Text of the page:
At three key points the Norquay plan touches on funding. Under the heading Infrastructure Capacity (p. 17), strategy is invoked to finance upgrading of capacities for water, solid waste, and storm and sanitary sewer. Norquay residents would contend that this financing should in no way burden Norquay itself, or reduce or compete with funding for the amenities and benefits that enhance liveability. If the City chooses to impose additional density, it should outright fund that density support from general revenues and capital with no claims that Norquay has gained anything special.
At the second point, under the heading Public Amenities and Infrastructure Financing Strategy (p. 23), the Norquay plan makes general reference to the financing provided by Development Cost Levy (DCL), Community Amenity Contribution (CAC), and Capital Plans. The generality of this statement amounts to empty tautology.
At the third point, under the heading Financial Implications (p. 23-24), the Norquay plan says that “public realm improvements” [translation: minimal one-time spending on streetside superficialities — lampposts, garbage cans, street furniture, tree planting, median establishment — to make it look like the new plan made something happen, with no upkeep afterward] and Clarendon Connector (existing long-term project rolled into the plan) depend on funding being sought through cost-sharing from TransLink and ICBC and through the 2012-2014 Capital Plan. Beyond that, an estimated $4.1 million of Infrastructure is also left to strategy. This does not include unspecified requirements for sewer upgrades which may be covered by existing Sewer Separation program.
What Norquay Needs and Deserves
What follows is single focus on a major neighbourhood-centre-defining amenity. (Silence here about other needs of Norquay should in no way be construed to recommend their neglect.)
For the 2400 Motel site, the Norquay plan specifies (Appendix A, p. 28) outdoor community gathering space of 20,000 square feet and indoor community gathering space of 15,000 square feet. (Planners told the NWG that this would be space only, without finish or furnishing). These capacities were determined by planning staff alone on the undemonstrated basis of narrow economic considerations. Nowhere thus far has Norquay planning incorporated the social assessment that a comprehensive long-range approach demands.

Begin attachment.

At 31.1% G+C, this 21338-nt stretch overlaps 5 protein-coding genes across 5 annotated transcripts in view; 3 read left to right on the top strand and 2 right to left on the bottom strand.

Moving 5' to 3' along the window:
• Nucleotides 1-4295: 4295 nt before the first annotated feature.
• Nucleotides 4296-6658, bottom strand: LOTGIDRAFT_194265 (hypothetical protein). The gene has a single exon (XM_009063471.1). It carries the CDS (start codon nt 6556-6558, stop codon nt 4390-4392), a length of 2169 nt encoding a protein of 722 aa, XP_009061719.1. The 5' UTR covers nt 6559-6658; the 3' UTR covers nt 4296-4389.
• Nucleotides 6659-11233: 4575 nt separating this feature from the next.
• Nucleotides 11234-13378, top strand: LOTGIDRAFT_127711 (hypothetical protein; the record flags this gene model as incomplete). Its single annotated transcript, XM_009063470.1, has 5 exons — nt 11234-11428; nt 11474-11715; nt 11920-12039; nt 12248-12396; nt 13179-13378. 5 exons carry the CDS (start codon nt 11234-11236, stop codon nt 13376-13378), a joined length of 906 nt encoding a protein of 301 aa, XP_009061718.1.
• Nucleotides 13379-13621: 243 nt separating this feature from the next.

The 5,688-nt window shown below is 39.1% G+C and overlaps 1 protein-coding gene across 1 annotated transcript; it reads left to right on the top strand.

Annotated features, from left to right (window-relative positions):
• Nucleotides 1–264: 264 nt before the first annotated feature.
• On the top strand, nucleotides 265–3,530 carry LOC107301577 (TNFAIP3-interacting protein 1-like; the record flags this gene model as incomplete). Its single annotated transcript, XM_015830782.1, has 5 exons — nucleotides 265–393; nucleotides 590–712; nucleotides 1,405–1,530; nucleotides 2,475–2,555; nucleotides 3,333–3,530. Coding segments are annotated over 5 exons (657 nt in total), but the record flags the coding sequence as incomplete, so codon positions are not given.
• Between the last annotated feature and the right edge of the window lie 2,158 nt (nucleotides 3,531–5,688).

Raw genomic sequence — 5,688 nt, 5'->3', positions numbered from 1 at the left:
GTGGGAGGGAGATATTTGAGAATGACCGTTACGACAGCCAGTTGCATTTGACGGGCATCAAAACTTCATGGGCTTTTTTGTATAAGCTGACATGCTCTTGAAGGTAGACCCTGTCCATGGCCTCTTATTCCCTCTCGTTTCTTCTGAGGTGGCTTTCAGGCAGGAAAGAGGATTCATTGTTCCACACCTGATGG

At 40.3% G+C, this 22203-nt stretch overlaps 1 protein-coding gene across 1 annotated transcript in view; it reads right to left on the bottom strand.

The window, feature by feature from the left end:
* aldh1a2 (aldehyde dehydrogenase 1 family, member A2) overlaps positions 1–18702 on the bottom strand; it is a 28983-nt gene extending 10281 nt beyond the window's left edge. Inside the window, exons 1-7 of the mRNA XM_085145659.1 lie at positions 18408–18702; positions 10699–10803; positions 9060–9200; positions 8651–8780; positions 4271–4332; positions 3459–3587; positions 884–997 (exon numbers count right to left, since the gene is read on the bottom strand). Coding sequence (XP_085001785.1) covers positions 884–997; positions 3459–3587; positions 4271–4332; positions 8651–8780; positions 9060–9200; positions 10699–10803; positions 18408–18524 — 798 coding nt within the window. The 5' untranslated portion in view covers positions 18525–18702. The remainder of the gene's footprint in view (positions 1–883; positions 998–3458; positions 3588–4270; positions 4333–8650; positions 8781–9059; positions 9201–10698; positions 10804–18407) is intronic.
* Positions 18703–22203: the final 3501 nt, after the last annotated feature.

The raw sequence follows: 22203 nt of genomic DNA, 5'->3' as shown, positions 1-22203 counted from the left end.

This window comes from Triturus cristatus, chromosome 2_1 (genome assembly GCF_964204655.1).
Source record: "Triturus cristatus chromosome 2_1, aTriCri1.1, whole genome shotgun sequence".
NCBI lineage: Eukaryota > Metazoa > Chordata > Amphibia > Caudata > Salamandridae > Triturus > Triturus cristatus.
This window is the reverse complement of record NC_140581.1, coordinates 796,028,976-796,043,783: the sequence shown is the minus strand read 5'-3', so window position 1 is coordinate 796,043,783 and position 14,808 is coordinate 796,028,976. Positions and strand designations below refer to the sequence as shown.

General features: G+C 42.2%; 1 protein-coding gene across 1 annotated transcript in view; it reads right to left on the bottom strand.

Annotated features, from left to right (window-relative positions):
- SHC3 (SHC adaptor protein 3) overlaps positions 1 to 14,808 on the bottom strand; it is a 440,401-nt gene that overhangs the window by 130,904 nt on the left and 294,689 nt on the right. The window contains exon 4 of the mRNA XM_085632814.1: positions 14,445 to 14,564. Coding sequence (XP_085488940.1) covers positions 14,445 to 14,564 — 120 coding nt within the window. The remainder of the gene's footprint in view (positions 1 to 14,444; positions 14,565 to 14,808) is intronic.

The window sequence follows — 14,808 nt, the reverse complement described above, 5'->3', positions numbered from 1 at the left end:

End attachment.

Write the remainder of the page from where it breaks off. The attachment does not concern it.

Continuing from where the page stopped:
The Norquay amenity situation, described above, makes clear that scrabble-financing tokenism at the neighbourhood centre is not likely to produce a happy or sustainable result. Two well-qualified members of NWG spoke to City Council on this specific point before the Norquay plan was approved. Keith Jacobson, president of the Killarney Community Centre Society, characterized 15,000 square feet as “woefully inadequate” — Norquay needs a full-size community centre. Area resident Scott Kennedy, architect for the large 2239 Kingsway development, emphasized the importance of the 2400 Motel site and called for area-based charges to recognize and support that significance.
Expert city staff input to Norquay Workshop #5 left participants with no doubt that DCL and CAC funding are inadequate to support the ambitions of the Norquay plan. If Norquay is not to become the second and last neighbourhood centre — a failed winding down of the overarching CityPlan in progress since 1995 — the Capital Plan and/or Property Endowment Fund (PEF) must step up to the challenge. Does Vancouver say that $10 million plus can go to Woodwards, $150 million plus to the Olympic Village — but absolutely nothing to Norquay, already inhabited by 10,000 people? The PEF already holds the 2400 Motel site (acquired in the late eighties for $2 million plus).
All of Norquay — and the rest of Vancouver — need to keep an eye on what happens with this situation.
The City of Vancouver issued on 26 January 2011 an odd-duck news release about a February 1 annual report to Council on Development Cost Levy collection, allocation, and remaining balance. Taking care of ordinary business is not newsworthy.